09/05/2012 06:02 pm ET Updated Dec 06, 2017

What You See Is What You Get

Pessimism is destructive. Realism lacks imagination. Optimism inspires and opens doors.

My brother John and I began selling tee shirts on the streets of Boston in 1989. We had good days and bad. By September of 1994 we were down to $78 between us, but we had a big idea. After a conversation about how the media tends to focus on what's wrong with the world rather than what's right, we decided to create a Superhero whose superpowers would not come from extraordinary physical attributes or his ability to fly, but from his optimistic disposition. We called him Jake, and we placed him on a tee-shirt with three simple words: It worked! Jake saved our fledgling business, The Life is good Company became a lifestyle apparel brand, and our lives were changed forever. Eighteen years later, people still like reminders that it's ok to enjoy life, so we're still doin' our thing. And people still have a soft spot for a superhero who wears flip flops, rides his bike, loves his dog, and plays guitar, so Jake's still doin' his thing too.

The Life is good Company, like most businesses in America, was badly hurt by The Great Recession. In 2008 we peaked at $117 million in sales. In 2009 we shrank to $98 million. The ugly trend continued in 2010 at $88 million. For a company who had experienced nothing but robust growth for fourteen years, this abrupt decline in revenues and profitability caused trauma. Trauma causes fear. Fear causes worry. Reading the papers, we weren't just worried about our company, we were worried about America and the world economy. In 2010, with over 200 salaried employees, it seemed clear that we needed layoffs because we were overbuilt. Then we caught ourselves. If the company built on the power of optimism couldn't do our part to keep and create jobs in America, who could?! How could we just crumble and look Jake in the eye? We couldn't. We didn't.

We held onto 100 percent of our people. We have started to thrive and grow again, and most importantly, we are now hiring!

Here are five tips to join us in putting America back to work:

1. Organizational Health is Number One. Business owners and leaders of struggling companies will almost always look to new technology, new marketing strategies, and personnel changes before looking at their own unhealthy behaviors as the root of their problems. At Life is good, in the heart of the recession, we created a task force of employees whose job was to critique the professional behaviors and practices of the six owners of Life is good (my brother and I have formed a partnership with four of the other leaders at Life is good.) Simply put, we shut up, listened, and ate some humble pie. It turned out that from the top down at our organization we were creating lots of internal confusion, a lack of alignment on overarching strategies, and a culture where people felt underappreciated and frustrated. We didn't mean to do this, but we were guilty. Instead of cutting our people, we have spent the last 18 months cutting dysfunctional behavior from our organization. The results so far are amazing! We are more open and honest with each other, more respectful of each other, more unified as a team, and more productive by far. Employees are excited to come to work again, morale is back up, and our financial performance is getting healthy again too.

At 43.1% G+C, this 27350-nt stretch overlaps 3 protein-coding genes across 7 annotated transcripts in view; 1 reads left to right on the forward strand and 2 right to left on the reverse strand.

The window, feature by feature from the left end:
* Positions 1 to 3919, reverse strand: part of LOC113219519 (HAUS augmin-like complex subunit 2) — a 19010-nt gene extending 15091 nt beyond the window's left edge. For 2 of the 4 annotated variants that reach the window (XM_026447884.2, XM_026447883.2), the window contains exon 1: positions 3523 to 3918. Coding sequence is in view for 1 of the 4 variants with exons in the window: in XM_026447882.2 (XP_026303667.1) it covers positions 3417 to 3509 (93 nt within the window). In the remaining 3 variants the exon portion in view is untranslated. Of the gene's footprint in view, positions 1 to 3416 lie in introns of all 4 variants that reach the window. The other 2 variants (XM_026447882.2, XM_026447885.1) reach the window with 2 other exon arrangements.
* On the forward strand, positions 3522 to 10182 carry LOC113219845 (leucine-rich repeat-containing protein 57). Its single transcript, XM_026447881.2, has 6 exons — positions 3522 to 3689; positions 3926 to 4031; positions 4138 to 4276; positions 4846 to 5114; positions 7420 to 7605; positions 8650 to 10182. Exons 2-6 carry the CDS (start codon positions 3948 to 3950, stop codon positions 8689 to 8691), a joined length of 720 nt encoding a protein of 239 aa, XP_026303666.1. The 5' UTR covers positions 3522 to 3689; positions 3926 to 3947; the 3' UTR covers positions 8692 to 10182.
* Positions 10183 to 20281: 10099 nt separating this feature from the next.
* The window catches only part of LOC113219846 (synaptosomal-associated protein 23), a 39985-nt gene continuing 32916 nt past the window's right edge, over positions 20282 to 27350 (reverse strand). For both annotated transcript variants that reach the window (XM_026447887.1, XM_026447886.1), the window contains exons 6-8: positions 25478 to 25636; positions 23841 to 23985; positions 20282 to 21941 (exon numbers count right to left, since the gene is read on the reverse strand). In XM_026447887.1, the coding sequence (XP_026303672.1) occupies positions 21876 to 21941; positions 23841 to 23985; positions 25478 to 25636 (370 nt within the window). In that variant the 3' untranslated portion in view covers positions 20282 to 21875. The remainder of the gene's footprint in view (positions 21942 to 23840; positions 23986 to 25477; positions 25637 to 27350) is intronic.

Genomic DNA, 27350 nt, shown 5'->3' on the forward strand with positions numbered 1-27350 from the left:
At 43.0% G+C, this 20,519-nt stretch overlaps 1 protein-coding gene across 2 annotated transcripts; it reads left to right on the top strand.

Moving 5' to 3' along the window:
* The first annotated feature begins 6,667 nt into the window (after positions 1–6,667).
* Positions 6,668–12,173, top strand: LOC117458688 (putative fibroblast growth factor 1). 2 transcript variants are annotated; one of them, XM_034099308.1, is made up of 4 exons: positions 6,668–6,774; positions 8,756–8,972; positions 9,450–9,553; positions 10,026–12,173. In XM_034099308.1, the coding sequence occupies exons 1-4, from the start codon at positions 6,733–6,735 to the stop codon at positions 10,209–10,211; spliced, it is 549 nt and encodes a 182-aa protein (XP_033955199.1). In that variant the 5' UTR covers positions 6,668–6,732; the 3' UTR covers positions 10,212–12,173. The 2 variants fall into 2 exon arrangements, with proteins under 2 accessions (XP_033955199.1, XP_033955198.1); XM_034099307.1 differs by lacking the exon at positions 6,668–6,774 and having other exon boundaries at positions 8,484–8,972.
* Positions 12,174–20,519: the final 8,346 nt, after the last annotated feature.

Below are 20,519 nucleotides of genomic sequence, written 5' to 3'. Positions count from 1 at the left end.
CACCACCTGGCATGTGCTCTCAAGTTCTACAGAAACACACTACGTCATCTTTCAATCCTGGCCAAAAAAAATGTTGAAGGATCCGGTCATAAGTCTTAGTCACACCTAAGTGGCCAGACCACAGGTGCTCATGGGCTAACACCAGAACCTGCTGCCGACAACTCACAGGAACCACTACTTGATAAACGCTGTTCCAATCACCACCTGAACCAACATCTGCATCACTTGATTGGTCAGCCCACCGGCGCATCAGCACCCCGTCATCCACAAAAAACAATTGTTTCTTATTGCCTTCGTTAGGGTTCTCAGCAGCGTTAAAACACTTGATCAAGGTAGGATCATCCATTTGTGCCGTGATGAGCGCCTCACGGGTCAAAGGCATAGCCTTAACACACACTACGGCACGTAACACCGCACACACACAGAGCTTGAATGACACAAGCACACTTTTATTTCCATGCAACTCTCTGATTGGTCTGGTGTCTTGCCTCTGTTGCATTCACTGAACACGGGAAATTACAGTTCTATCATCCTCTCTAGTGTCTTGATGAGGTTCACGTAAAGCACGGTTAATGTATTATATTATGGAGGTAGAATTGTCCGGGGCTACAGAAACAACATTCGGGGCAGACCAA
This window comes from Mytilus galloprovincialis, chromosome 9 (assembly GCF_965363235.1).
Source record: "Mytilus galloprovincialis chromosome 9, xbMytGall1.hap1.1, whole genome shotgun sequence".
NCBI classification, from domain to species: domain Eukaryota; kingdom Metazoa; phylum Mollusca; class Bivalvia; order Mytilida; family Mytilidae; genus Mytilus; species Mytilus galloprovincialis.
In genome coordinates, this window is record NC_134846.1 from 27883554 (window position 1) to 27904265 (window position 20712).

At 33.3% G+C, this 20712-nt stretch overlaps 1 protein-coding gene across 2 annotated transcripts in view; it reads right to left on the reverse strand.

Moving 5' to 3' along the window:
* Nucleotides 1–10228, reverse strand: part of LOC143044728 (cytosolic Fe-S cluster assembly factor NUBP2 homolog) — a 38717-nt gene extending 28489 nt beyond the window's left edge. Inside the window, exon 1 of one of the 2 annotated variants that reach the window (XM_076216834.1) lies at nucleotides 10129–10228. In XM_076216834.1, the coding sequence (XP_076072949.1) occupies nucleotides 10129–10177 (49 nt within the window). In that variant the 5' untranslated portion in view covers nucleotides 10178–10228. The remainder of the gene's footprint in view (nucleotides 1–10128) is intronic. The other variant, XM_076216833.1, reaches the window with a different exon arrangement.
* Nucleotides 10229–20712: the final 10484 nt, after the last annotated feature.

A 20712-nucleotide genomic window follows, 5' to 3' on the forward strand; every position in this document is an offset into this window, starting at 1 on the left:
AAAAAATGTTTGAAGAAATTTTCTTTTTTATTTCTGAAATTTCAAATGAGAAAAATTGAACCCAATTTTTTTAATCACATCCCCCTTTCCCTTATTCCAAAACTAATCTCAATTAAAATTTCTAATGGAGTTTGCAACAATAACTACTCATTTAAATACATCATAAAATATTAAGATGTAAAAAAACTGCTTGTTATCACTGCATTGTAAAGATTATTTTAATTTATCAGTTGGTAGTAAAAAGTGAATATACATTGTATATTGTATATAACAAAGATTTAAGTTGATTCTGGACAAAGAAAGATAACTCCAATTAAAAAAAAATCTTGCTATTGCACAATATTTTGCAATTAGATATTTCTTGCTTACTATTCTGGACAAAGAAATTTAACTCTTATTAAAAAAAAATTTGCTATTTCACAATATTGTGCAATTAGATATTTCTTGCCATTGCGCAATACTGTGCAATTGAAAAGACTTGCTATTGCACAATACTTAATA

2. A Clear Long Term Vision is a Catalyst For Creative Energy and Immediate Action. It was hard to know where to start because everything around looked dismal and scary. We decided to pick our heads up and paint a beautiful picture for inspiration. The picture we painted was 2021, a ten-year brand vision from 2011. We asked questions like, "What are we trying to do with our lives? What do we want to look like in ten years? We imagined a community of fifty million optimists who would see us as a constant source of good vibes -- as the hub of optimism. We imagined all the positive impact that would have on America. We had fun with it too. Then we asked each Business Unit at Life is good (Wholesale, Retail, and E-comm) to create their own vision that would ladder up to our beautiful painting of 2021. Before we knew it, folks were meeting about user-generated content for video from elderly homes, awards for the most optimistic teachers in the country, and second grade art contests asking "What makes life good for you?" We're no experts on macro-economics or the labor market, but we know a sense of humor never hurts. Since times are tough for so many, and most can't go out for lunch or dinner as often as they used to, we created a tee-shirt graphic of a Peanut butter and Jelly sandwich that says, "You complete me." In lean times we need to be grateful for what we have, and we need to recognize that sometimes the little things in life are the big things. Things don't look so scary to us anymore, and we have begun paving the way to 2021.